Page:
“The vast majority of people belong to the third group. They are aware of the existence of psychical phenomena and the evidence for such phenomena, including case histories and scientific investigations by open-minded individuals. But they may be skeptical. They hesitate to join the second group only because of their own inner resistance to such fundamental changes in their philosophical attitudes toward life and death. For them, therefore, the need to be specific when presenting evidence or case histories, which must be fully verifiable, is paramount, as is an acceptable explanation for their occurrence.
It is hoped that those in the second group will embrace the position of the last group: that there are no boundaries around possibilities, provided that the evidence bears it out.”
Born in Vienna, Austria in 1920, my father developed an interest in the supernatural when his uncle Henry told him stories about ghosts and fairies. For him it was the beginning of what would be his destiny and chosen path for his life span.
Just 40 plus years earlier, some researchers were on the way to forming this path father would soon travel upon. He studied such languages as Japanese at Columbia University, earning a Master’s Degree in comparative religion and a doctorate in Parapsychology at the London College of Applied Science which is no longer standing. He studied his predecessors before him doing early psychical research as the word parapsychology was born around 1889 by a philosopher named Max Dessoir. J.B. Rhine in the 1930s made it known as psychical research. Parapsychologists utilize many approaches for the study of apparent paranormal phenomena. Father ran the gamut of his physical research who unlike many of his predecessors and those few after him… studied most paranormal phenomena.
According to the Parapsychological Association, parapsychologists do not nor are they concerned with astrology, UFOs, Bigfoot, paganism, vampires, alchemy, or witchcraft. Father was, which makes him a very unique, highly-intelligent character to be born into our world. For that reason and reason alone, he was a bit of everything to the world when it came to the supernatural. Sadly, he is more remembered for the Amityville Horror case then his bountiful case work at hand dealing with thousands of stories with the wide range of topics.
His veganism spoke loudly to all and his passion to convert others into understanding why that lifestyle choice… was insurmountable and unrelenting. It took me a long time to grasp that natural concept and apply it into my daily life. As an academic parapsychologist, he took his calling extremely seriously. Hence where I think his jokes were a bit dry but he insisted he was indeed funny. Three “dirty words” in his vocabulary were: belief, disbelief and supernatural. “Belief is the uncritical acceptance of something you can’t prove,” he explained. “I work on evidence.” He therefore dismissed the existence of angels and regarded the world’s religions as corporations that make large profits out of scaring the “hell” out of their followers.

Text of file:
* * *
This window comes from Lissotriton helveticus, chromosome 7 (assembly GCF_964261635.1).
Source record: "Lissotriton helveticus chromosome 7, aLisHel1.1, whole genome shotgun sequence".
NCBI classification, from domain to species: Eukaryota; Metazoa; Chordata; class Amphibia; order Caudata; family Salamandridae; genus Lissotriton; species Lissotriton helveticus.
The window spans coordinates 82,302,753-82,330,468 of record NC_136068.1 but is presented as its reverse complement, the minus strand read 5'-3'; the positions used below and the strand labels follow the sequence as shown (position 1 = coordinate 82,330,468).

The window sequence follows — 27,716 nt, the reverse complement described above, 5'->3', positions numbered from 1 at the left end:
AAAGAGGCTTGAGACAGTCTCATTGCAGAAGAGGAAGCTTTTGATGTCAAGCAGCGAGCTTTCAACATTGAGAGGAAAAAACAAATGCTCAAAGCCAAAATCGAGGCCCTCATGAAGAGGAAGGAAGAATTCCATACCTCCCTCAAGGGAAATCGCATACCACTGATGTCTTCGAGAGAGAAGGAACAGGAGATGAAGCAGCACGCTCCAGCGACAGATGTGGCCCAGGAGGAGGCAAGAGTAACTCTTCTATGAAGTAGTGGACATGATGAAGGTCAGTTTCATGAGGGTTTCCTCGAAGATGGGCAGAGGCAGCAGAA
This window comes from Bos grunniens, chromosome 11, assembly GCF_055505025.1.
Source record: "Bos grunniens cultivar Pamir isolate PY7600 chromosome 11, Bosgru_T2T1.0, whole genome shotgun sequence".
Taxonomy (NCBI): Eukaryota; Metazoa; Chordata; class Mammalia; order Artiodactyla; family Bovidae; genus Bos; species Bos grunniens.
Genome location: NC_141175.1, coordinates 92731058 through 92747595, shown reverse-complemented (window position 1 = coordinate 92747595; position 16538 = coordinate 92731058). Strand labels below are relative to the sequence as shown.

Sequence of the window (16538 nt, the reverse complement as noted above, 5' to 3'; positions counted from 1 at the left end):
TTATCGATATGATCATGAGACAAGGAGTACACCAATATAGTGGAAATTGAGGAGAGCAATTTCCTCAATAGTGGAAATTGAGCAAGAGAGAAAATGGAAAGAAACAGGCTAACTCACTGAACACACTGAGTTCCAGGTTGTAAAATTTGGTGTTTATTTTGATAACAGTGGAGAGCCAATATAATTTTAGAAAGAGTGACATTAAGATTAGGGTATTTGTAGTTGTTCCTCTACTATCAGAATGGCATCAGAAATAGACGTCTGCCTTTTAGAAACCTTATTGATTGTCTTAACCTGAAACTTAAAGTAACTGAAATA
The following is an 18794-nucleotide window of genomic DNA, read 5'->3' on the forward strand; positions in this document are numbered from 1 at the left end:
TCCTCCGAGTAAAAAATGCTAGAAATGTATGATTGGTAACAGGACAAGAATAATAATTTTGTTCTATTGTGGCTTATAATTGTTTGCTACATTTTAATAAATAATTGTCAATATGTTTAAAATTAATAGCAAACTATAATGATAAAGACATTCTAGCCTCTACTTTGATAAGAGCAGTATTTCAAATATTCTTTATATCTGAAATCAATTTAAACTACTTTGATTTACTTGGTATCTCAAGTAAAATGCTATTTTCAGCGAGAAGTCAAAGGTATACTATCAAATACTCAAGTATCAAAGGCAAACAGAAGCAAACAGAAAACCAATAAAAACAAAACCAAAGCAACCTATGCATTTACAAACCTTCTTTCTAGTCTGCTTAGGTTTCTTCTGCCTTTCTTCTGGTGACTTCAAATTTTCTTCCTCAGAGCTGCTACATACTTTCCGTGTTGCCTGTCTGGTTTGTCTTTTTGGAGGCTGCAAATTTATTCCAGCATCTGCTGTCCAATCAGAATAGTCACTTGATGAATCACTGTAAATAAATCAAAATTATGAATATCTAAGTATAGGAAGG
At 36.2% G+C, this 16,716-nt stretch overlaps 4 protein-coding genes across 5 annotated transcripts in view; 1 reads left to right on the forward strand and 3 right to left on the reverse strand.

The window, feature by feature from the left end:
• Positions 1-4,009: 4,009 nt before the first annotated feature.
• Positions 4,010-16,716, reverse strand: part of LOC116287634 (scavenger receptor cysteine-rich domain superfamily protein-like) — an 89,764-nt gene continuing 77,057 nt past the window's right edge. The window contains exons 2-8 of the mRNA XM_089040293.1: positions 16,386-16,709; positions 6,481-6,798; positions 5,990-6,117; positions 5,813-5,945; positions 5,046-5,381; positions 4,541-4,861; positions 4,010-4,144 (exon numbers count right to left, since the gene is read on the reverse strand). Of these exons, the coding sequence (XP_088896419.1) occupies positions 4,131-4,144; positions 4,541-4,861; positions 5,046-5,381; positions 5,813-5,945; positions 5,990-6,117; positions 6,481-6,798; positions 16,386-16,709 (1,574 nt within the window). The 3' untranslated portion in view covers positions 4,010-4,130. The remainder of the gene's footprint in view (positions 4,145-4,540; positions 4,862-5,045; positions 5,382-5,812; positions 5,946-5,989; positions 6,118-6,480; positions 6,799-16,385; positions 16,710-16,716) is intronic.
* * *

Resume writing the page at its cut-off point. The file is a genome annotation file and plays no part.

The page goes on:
Moving on towards his inner creative-self, his love for the theater led him to become the New York Drama Critic for the London Times in the 1950s. He subsequently became a member of ASCAP, SAG, AFTRA and the Authors Guild. Who else out there could have such a resume and still be so in-touch with our universal codes and purpose?
Father was comfortable in all worlds he explored, having appeared on over 250 hundred national, local as well as foreign television and radio programs. He was a regular on television talk shows and even hosted his own show, Ghost Hunter. He has been credited with creating the term “The Other Side” (already in use, however, in nineteenth century spiritualism) or in full “The Other Side of Life.”
He is also sometimes credited with having coined the term “ghost hunter,” which was the title of his first book on the paranormal, published in 1963. I hope many reading this will now comprehend who came first, the chicken or the egg controversy. However, it would be made of soy and tofu.
In 1966, after airing a television special, “Eye on New York,” which featured father, CBS TV affectionately became known as “CBSeance.”
The Holzer Method lives on and the ride has taken off. Keep your hands and feet to the side and do not touch anything you do not recognize. It can get ugly out there but remember and ask yourself, “What is real and what is not real? Because a lot of it is not real. A lot of it is questionable. And we’ve got to somehow try to separate those things.”